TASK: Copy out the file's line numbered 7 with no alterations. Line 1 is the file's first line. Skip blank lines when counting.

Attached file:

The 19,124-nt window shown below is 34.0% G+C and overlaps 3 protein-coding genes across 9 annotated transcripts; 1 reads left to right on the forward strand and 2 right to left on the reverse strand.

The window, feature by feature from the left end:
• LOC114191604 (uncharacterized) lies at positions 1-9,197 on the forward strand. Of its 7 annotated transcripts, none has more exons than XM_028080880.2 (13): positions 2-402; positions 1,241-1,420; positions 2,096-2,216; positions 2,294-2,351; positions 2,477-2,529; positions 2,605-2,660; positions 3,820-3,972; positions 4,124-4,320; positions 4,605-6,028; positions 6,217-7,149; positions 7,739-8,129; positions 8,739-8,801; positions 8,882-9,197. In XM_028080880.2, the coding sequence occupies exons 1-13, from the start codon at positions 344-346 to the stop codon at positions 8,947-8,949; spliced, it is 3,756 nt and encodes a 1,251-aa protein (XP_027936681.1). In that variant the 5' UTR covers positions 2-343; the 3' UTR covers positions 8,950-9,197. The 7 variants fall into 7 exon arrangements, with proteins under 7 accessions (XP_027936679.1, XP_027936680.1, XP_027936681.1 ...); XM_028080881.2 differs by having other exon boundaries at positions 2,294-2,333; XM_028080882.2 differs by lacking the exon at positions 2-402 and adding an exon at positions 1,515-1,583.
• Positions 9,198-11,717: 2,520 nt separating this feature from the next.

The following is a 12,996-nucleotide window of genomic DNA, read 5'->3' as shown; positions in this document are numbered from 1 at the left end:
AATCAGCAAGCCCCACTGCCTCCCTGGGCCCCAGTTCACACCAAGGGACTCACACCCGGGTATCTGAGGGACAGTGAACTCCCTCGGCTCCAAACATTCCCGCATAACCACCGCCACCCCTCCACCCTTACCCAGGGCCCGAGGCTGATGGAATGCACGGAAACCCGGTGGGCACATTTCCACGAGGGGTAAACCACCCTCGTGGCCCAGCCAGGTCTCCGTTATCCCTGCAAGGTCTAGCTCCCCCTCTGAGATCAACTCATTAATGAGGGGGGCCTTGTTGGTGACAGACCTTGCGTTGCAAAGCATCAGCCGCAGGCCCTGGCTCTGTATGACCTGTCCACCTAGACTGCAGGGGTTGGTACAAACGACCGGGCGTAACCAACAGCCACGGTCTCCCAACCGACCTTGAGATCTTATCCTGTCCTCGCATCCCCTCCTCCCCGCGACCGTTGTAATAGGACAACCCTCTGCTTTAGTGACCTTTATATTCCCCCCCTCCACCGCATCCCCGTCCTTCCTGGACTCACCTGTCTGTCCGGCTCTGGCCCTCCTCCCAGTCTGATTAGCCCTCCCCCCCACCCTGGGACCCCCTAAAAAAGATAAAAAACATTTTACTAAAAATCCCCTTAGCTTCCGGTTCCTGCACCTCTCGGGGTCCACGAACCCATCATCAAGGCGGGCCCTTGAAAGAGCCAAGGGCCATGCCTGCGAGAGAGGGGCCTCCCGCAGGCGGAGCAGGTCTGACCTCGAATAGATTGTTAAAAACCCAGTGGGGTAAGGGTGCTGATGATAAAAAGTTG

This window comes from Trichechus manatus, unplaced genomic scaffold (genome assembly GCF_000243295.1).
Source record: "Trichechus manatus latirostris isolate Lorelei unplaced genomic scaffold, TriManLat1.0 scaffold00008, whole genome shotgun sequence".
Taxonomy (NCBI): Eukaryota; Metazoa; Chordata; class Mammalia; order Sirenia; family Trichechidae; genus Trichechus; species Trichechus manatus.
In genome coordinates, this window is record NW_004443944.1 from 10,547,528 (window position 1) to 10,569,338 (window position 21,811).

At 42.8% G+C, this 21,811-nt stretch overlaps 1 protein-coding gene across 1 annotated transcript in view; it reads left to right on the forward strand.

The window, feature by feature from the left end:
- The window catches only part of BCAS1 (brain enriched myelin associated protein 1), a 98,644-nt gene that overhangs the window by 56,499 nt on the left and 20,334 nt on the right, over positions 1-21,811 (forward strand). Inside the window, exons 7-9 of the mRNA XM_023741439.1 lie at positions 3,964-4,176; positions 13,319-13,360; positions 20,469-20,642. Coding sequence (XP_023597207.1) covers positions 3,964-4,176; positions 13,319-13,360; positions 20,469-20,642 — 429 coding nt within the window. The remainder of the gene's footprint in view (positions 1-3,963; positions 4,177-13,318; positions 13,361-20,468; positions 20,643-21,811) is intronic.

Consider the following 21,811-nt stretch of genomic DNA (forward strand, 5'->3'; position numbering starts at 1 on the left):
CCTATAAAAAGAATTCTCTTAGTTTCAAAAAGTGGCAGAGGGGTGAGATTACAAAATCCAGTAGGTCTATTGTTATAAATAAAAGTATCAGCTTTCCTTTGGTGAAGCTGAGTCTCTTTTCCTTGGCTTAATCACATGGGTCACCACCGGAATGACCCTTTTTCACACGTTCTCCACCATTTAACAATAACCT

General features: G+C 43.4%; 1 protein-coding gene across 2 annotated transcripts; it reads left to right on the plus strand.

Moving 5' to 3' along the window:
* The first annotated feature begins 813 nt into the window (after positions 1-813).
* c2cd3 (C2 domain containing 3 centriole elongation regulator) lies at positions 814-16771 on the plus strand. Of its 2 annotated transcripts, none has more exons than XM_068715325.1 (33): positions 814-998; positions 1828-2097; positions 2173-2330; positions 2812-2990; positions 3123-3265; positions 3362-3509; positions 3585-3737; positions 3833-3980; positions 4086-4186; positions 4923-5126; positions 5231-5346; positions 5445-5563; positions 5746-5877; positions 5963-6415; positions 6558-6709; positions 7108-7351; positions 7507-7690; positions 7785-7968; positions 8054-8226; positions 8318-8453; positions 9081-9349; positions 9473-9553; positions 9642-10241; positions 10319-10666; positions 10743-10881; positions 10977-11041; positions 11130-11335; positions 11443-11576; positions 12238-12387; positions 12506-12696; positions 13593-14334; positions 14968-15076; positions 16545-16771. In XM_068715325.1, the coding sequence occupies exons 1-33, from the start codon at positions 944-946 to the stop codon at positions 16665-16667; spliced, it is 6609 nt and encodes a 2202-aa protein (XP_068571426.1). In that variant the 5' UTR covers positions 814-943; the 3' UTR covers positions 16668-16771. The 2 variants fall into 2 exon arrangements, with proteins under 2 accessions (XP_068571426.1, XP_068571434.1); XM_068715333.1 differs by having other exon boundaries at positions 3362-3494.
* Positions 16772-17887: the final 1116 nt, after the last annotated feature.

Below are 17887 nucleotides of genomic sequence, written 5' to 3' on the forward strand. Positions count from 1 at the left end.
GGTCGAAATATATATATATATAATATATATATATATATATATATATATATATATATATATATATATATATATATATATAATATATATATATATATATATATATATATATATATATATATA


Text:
This window comes from Trichechus manatus, unplaced genomic scaffold (genome assembly GCF_000243295.1).